Researchers Grow Nerve Cells on Nanocellulose

March 21, 2012 – 4:24 pm

After two years of research, a group of Swedish scientists has been able to grow human nerve cells on nanocellulose. The study could result in 3-D artificial models of the brain for brain research and biocomputers.

Nanocellulose consists of nanosized cellulose fibres and its typical dimensions are widths of 5 to 20 nm and lengths of up to 2,000 nm.

The researchers are from Chalmers University of Technology (Gothenburg, Sweden) and the University of Gothenburg. The project was a challenge and it was difficult to attach the cells to the scaffold, according to a Chalmers press release. After making the nerve cells more positively charged, they finally attached to the scaffold and started generating contact with each other. This allowed the researchers to use electrical impulses and chemical signal substances to generate nerve impulses and study how the nerve cells react with other molecules.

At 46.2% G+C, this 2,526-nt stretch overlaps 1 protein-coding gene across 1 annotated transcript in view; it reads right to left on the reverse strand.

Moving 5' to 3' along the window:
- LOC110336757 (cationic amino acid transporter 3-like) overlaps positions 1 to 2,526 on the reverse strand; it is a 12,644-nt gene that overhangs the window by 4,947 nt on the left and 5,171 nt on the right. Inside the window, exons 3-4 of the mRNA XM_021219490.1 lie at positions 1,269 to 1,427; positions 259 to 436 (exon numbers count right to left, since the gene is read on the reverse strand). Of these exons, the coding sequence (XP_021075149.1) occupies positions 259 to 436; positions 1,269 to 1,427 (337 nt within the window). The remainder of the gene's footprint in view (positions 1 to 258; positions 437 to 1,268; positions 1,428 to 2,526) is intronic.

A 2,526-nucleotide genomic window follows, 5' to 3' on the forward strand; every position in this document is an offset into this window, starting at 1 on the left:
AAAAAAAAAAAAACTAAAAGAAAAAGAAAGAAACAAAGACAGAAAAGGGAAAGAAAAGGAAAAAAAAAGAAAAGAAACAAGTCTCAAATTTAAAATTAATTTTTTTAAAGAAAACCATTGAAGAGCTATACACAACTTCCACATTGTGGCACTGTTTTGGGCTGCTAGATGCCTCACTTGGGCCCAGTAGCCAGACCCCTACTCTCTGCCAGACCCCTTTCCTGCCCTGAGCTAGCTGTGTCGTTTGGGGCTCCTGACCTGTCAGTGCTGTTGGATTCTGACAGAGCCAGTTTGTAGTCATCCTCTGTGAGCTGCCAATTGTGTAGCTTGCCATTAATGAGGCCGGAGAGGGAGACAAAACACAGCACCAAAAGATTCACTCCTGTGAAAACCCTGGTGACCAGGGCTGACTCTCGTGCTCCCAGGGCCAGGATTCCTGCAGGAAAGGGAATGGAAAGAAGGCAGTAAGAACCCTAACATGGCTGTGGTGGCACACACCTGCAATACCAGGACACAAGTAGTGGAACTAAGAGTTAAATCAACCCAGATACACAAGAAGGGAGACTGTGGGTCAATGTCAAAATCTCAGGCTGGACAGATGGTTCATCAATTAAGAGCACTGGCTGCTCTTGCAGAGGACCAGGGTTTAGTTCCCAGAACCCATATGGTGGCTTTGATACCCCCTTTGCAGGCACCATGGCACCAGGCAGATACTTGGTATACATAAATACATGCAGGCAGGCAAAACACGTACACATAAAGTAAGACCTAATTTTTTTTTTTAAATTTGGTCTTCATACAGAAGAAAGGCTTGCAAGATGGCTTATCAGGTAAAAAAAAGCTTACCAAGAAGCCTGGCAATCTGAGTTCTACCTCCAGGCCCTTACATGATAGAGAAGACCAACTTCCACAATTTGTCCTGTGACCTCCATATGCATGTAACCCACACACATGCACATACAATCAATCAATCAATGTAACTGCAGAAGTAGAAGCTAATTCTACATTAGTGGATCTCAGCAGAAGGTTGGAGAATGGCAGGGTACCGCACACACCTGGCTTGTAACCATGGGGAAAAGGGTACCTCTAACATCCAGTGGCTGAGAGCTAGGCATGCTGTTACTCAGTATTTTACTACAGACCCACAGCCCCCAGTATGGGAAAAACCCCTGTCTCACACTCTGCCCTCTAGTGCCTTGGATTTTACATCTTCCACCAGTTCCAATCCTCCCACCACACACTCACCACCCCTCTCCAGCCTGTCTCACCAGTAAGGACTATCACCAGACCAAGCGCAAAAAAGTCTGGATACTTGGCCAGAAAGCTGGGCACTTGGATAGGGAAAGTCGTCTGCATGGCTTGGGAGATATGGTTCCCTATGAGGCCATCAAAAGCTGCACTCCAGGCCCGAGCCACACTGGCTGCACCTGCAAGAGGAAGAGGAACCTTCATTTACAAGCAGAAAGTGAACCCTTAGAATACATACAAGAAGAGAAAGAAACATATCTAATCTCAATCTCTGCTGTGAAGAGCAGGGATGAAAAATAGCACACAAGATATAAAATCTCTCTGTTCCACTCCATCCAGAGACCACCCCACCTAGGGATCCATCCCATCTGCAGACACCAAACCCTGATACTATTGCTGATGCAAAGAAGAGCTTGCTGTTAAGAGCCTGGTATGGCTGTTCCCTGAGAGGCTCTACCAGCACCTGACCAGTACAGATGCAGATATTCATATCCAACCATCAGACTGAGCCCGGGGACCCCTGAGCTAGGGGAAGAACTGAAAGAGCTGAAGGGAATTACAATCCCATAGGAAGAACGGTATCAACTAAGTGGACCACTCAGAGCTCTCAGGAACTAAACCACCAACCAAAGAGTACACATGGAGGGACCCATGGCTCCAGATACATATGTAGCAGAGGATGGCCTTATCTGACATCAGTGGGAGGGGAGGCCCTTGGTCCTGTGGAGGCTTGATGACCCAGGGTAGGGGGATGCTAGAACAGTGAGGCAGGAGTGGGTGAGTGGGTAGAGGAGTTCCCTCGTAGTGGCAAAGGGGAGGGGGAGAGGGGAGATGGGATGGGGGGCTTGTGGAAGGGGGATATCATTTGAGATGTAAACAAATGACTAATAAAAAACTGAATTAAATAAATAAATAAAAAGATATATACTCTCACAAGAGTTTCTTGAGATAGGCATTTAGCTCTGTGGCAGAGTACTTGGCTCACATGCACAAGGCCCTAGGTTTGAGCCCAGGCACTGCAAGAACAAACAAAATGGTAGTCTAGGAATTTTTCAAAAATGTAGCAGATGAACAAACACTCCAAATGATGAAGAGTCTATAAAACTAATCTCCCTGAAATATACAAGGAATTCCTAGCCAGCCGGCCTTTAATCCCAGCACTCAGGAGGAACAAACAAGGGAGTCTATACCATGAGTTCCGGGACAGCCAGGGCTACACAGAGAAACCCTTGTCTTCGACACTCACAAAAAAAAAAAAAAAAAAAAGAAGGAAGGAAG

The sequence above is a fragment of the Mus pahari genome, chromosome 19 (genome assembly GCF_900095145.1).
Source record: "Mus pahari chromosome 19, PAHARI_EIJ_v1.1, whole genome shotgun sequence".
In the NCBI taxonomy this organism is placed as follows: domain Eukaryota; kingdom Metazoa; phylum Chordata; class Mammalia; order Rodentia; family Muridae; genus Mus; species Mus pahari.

Nanocellulose allows nerve cells to grow in a 3-D matrix, creating more a realistic environment than with cell cultivation, according to Paul Gatenholm, Professor of Biopolymer Technology at Chalmer. Nanocellulose has other potential biomedical applications. Several projects on nanocellulose are being conducted in collaboration with Chalmers and KTH Royal Institute of Technology (Stockholm). Gatenholm’s research group has previously used it to create artificial blood vessels.

The study results will be presented at the American Chemical Society meeting, which takes place in San Diego on 25 March.

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